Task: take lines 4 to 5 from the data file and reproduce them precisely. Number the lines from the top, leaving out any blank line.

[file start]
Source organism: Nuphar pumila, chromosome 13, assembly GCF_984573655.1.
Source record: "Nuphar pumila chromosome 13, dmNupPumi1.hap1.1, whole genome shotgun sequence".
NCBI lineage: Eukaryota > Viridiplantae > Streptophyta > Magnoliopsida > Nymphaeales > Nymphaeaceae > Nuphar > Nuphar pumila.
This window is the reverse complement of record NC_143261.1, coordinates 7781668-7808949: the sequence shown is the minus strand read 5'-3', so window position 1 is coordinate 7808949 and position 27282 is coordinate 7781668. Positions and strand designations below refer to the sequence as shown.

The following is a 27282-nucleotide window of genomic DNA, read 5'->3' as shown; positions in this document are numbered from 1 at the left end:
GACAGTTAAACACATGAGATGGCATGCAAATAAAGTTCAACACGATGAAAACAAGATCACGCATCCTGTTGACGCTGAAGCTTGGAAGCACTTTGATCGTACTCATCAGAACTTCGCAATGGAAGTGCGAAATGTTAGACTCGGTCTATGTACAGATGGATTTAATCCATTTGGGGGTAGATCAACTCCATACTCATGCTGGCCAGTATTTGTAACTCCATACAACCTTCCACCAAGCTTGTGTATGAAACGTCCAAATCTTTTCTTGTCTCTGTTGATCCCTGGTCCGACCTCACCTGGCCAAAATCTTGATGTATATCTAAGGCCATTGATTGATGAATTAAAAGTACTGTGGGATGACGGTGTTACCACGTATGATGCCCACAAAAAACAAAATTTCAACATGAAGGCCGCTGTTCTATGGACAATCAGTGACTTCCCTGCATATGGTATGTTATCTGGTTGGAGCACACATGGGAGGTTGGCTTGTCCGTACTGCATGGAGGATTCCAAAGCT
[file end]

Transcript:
This window is the reverse complement of record NC_143261.1, coordinates 7781668-7808949: the sequence shown is the minus strand read 5'-3', so window position 1 is coordinate 7808949 and position 27282 is coordinate 7781668. Positions and strand designations below refer to the sequence as shown.

The following is a 27282-nucleotide window of genomic DNA, read 5'->3' as shown; positions in this document are numbered from 1 at the left end: